A more traditional iced tea in the Northeast USA is a home-brewed, strong black tea.  It's made extra strong because it has to keep its character in the presence of ice cubes.  No sweetener is added to the original brew.  Drinkers may add lemon and/or sugar if they wish. 

This beverage is prized because it has a slight astringency.  As Mr. Thipu puts it, 'It cuts the fuzz'
better than sugared drinks or even plain water. 

Virg

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Re: The "This Might Be A Stupid Question, But...." Thread
« Reply #5717 on: September 12, 2012, 09:46:14 AM »
guihong wrote:

"We went to a Japanese "steakhouse" tonight for DD's birthday :).  This was the kind of place where several parties of people sit around a hibachi, and the chef puts on a "show" with flying knives, chopping and tossing food around, and setting fires.  The food was good, but the main draw of the place is the preparation.  How authentic is the "show" in Japan, or is it purely theater?"

That's called teppanyaki, and it's both theater and authentic in Japan.  If you attend often, you'll see that (assuming the chef is good) the show is very exacting like a martial arts routine.  The accuracy to the routine is part of it, like a tea ceremony where perfect execution honors the guests, so the chefs rehearse as much as any dancer.  In fact, once at Teppan Edo (the teppanyaki restaurant in Walt Disney World), I said something offhand that got a really good response.  When our chef had finished and left, one of the other people at the table (not in my party) said, "he didn't say much, did he?"  I replied, "True, but his execution was very nearly flawless."  The manager nearby heard me say that and apparently told the chef, who returned to the table to thank me personally.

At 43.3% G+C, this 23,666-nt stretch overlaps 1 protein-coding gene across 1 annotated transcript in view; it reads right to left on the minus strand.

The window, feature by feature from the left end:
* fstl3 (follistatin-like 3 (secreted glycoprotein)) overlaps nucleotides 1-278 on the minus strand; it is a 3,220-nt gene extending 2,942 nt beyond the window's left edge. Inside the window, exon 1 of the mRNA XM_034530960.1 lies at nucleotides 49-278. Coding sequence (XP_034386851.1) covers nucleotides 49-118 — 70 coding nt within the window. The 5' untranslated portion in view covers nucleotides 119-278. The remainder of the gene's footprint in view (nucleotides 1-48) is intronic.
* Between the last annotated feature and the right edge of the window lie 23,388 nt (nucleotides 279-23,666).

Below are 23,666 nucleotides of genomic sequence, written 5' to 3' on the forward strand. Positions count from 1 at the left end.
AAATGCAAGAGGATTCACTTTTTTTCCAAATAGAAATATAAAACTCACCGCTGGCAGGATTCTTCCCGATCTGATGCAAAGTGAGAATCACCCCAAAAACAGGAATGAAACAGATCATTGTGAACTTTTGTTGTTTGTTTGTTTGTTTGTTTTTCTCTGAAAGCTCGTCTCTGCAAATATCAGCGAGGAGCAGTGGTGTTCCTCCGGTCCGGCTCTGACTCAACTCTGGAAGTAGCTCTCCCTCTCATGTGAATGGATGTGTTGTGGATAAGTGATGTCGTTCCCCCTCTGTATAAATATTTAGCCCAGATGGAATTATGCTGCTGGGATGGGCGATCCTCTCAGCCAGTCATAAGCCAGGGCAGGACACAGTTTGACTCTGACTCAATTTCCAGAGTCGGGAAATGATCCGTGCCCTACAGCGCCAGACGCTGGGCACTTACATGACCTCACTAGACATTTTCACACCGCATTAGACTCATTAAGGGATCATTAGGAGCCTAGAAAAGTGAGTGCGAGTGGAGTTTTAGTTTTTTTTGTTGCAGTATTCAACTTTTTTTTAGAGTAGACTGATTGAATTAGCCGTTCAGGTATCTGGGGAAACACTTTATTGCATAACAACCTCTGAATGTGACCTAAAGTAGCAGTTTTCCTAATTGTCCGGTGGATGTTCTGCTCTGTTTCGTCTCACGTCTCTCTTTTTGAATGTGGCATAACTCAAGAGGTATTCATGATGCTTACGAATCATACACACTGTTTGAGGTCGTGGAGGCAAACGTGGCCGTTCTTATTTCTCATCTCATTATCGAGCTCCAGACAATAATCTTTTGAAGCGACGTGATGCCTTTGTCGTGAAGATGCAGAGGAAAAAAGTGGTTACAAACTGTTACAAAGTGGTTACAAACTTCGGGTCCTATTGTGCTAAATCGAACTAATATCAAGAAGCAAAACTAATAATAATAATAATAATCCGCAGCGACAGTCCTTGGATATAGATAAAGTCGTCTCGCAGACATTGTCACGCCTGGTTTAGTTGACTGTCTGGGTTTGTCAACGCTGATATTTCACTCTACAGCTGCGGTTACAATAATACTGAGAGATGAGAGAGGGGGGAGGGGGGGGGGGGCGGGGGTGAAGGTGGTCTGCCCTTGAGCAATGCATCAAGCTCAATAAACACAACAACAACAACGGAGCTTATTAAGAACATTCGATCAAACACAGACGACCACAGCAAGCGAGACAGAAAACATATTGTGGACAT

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blue2000

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Re: The "This Might Be A Stupid Question, But...." Thread
« Reply #5718 on: September 12, 2012, 09:59:08 AM »
I didn't want to start a whole new thread in the knowledge exchange folder, so I hope it's ok to put it here.

When posters mention the food and drink they're supplying for a party, I see "Iced Tea" a bit.
The iced tea we have here (Aust) is brown, and very sweet - it really doesn't taste like cold black tea at all. Is that the case in the US? Or is it a packet mix? Just cold black tea?

Also, when we were in Hawaii, DH asked at a cafe for a "iced coffee" - and got chilled black coffee with iced cubes. Is this usual? Ice/d Coffee here is a milk drink mildly flavoured with coffee, sold in cartons, or, at a cafe you'd get a fancy glass, with maybe some ice cream/cream on top.